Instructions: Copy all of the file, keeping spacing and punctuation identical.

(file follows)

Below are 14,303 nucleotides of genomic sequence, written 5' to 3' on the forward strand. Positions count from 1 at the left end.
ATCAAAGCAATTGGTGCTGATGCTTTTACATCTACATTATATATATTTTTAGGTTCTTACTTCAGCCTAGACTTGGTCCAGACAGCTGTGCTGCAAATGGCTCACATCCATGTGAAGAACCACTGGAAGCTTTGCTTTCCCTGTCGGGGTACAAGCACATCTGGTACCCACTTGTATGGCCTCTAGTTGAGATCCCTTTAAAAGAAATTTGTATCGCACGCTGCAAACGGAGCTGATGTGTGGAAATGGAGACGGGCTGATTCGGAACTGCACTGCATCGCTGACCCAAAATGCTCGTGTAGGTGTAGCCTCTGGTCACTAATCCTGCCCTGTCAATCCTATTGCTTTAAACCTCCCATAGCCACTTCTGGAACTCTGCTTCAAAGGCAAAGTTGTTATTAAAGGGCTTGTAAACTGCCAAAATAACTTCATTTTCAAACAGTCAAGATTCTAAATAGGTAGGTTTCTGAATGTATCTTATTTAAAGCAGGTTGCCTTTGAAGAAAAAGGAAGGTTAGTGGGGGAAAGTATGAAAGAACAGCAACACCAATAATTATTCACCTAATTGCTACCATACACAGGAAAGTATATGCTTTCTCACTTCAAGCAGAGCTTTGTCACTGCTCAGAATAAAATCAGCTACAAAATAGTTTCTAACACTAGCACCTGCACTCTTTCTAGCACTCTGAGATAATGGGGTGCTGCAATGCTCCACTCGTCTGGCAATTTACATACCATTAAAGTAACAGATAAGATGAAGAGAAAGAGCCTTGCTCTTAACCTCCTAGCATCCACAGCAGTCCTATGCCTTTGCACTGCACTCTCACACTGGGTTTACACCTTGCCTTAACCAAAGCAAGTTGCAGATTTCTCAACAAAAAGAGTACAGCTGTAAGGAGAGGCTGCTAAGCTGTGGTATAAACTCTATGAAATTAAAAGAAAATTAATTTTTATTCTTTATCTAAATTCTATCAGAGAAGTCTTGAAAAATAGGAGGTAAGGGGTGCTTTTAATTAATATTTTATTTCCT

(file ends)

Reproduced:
Below are 14,303 nucleotides of genomic sequence, written 5' to 3' on the forward strand. Positions count from 1 at the left end.
ATCAAAGCAATTGGTGCTGATGCTTTTACATCTACATTATATATATTTTTAGGTTCTTACTTCAGCCTAGACTTGGTCCAGACAGCTGTGCTGCAAATGGCTCACATCCATGTGAAGAACCACTGGAAGCTTTGCTTTCCCTGTCGGGGTACAAGCACATCTGGTACCCACTTGTATGGCCTCTAGTTGAGATCCCTTTAAAAGAAATTTGTATCGCACGCTGCAAACGGAGCTGATGTGTGGAAATGGAGACGGGCTGATTCGGAACTGCACTGCATCGCTGACCCAAAATGCTCGTGTAGGTGTAGCCTCTGGTCACTAATCCTGCCCTGTCAATCCTATTGCTTTAAACCTCCCATAGCCACTTCTGGAACTCTGCTTCAAAGGCAAAGTTGTTATTAAAGGGCTTGTAAACTGCCAAAATAACTTCATTTTCAAACAGTCAAGATTCTAAATAGGTAGGTTTCTGAATGTATCTTATTTAAAGCAGGTTGCCTTTGAAGAAAAAGGAAGGTTAGTGGGGGAAAGTATGAAAGAACAGCAACACCAATAATTATTCACCTAATTGCTACCATACACAGGAAAGTATATGCTTTCTCACTTCAAGCAGAGCTTTGTCACTGCTCAGAATAAAATCAGCTACAAAATAGTTTCTAACACTAGCACCTGCACTCTTTCTAGCACTCTGAGATAATGGGGTGCTGCAATGCTCCACTCGTCTGGCAATTTACATACCATTAAAGTAACAGATAAGATGAAGAGAAAGAGCCTTGCTCTTAACCTCCTAGCATCCACAGCAGTCCTATGCCTTTGCACTGCACTCTCACACTGGGTTTACACCTTGCCTTAACCAAAGCAAGTTGCAGATTTCTCAACAAAAAGAGTACAGCTGTAAGGAGAGGCTGCTAAGCTGTGGTATAAACTCTATGAAATTAAAAGAAAATTAATTTTTATTCTTTATCTAAATTCTATCAGAGAAGTCTTGAAAAATAGGAGGTAAGGGGTGCTTTTAATTAATATTTTATTTCCT